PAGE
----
End-to-end modeling and implementation checklist
This page summarizes the stages of the model→xml process.
Deploy the tools
Identify scope and context
- Define the use-cases that your application schema will support.
Don't be too ambitious, don't attempt to model the universe - other communities have a greater claim on some elements than you, and may have already done those bits! Your use-cases should guide the scope of the information model.
Different parts of the model will usually be subject to different governance and maintenance regimes. These should be organized into different packages.
Packaging must take account of various considerations:
- stability - Some parts will be very stable, while others will be expected to be updated more frequently.
- For example, it is common for controlled concepts (vocabularies) to be updated more frequently than data-structures (schema).
- delegation - Some parts are locally governed, while others are under the control of a third-party, and will be adopted into the model.
- external dependencies must be managed carefully, and take account of the update cycle of the maintenance organization.
In some cases model elements belong in a package that is logically under the governance of another organization, but that organization has not (yet) assumed responsibility, or does not provide a convenient interface. In such a circumstance a proxy for the external package may be necessary, but you should be careful not to entangle the local model with the external package. The goal should be to be that replacing the local proxy with the authoritative package not require any other refactoring of your model.
Dependencies between model elements imply dependencies between their packages, which controls the maintenance cycle.
Mutual dependencies between packages under different governance arrangements should be avoided.
Design your model
Identify basic classes
- The main focus should be on the feature types in the application schema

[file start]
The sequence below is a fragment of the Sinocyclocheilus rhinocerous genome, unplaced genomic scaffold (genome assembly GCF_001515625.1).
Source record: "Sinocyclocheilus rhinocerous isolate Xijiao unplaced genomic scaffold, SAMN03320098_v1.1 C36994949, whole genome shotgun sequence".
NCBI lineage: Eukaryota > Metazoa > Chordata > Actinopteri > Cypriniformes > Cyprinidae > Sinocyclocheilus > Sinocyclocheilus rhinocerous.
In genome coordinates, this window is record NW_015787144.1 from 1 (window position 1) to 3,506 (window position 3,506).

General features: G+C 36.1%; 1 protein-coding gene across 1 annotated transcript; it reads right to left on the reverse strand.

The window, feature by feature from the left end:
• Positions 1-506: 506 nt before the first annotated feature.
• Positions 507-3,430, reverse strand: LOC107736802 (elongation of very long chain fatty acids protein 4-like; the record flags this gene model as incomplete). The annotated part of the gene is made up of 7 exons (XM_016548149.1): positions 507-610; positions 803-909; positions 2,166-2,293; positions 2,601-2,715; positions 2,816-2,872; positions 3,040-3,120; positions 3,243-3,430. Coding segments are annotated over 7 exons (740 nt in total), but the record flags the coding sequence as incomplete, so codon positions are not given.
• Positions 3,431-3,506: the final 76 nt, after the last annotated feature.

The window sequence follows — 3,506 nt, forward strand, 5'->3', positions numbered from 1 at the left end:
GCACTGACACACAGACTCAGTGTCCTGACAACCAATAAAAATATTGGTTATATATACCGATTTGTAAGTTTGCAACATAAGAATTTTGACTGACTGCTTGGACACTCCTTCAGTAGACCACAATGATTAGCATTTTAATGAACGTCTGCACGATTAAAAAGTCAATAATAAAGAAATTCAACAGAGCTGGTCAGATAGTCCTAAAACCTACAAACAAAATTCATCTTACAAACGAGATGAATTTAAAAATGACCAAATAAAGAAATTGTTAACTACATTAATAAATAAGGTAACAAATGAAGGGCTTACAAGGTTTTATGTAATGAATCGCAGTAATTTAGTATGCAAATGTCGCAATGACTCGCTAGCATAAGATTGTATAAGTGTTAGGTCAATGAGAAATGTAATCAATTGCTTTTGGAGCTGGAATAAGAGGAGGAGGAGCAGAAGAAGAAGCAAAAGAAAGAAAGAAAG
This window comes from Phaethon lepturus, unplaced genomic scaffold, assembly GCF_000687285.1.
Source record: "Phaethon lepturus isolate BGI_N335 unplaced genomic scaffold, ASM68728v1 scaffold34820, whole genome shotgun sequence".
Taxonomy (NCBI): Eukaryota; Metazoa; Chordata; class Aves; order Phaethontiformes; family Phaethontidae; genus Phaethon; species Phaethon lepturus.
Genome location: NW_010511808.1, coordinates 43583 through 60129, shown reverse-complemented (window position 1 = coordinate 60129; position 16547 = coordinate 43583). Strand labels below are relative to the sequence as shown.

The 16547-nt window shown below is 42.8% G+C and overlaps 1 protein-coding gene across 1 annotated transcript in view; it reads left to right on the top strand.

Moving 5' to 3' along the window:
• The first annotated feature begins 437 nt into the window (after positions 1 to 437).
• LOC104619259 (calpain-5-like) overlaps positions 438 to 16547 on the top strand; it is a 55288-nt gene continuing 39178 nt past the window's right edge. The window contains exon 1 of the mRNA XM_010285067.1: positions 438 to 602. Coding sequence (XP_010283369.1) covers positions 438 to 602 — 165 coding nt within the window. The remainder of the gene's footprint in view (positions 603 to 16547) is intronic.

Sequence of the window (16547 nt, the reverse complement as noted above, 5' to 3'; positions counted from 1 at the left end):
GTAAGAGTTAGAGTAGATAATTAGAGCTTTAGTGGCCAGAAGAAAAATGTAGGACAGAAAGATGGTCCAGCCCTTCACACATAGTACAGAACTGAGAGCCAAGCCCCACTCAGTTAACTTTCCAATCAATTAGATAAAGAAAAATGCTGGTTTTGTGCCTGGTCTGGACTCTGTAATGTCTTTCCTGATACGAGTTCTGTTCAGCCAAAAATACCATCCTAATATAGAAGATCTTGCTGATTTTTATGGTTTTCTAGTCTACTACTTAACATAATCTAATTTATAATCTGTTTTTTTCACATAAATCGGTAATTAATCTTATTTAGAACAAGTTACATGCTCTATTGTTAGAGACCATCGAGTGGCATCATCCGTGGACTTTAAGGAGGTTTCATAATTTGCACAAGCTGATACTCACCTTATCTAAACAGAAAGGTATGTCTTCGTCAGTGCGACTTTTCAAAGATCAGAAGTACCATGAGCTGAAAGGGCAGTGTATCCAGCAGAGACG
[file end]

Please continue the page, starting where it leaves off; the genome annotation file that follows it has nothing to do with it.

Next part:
In broad terms, these scope the packets of information that will be transferred between systems. They will often correspond to concrete 'real-world' feature types, but may not.
- Formalize the classes in UML - see ModelingUsingHollowWorld#Formalize_the_model
- apply the correct stereotype - see UmlGmlStereotypesAndTaggedValues
- Specify the relationships and attributes - paying particular attention to
- navigability and role-names
- only the association ends marked 'navigable' are encoded in the XML transfer format
- navigable associations are 'owned' by the source class, and you can't add outbound associations to a class you don't own
- an association end must have a role-name to be encoded - this follows from the GmlImplementation pattern
- associations typed as composition have a special encoding
- each association type must be a class in the model
- including any owned by the HollowWorld template and any other imported packages
- arrange the classes into packages where
- the high level packaging respects the governance arrangements
- sub-packaging can be used for convenience, particularly for thematic sorting
Details of the use of HollowWorld
in Enterprise Architect are given in ModelingUsingHollowWorld
Formal descriptions of the modelling patterns and restrictions are given in ModelingCheckList
Although we are using an o-o formalization, the goal is a static transfer encoding
, so we do not usually consider class operations.
- Enter scope notes for each
- navigable association end
- record other rules and logic using constraints (either informally or using OCL invariants)
- while these are not currently encoded, they are an important part of model documentation, and should be expressed as formally as possible
Both scope notes and constraints will be reported in the model documentation generated by FullMoon
Model harmonization and dependencies
- ensure that your model makes use of standard components and external classes wherever possible - see HollowWorld#Standard_classes
- formalize the model dependencies
Prepare for encoding
Set all required tagged values
- tags on packages are required to provide XML Namespace and document information required for encoding
- tags on attributes and associations are required
- to make the ordering of property elements in content models consistent between phases of schema generation
- to enforce inline or byReference encoding of properties - see GmlImplementation#Implementation_of_properties
- tags on classes control their encoding style, also dependant on class stereotype
Run through modeling checklist
to check the model is conformant.
Export the application schema
See Exporting the model
Process the model
- test that the model is conformant
- You modify your model until the conformance tests report no errors. You may choose to ignore some WARNINGS if you understand what they mean.
- generate a GML-conformant XML Schema implementation
- generate HTML documentation for your model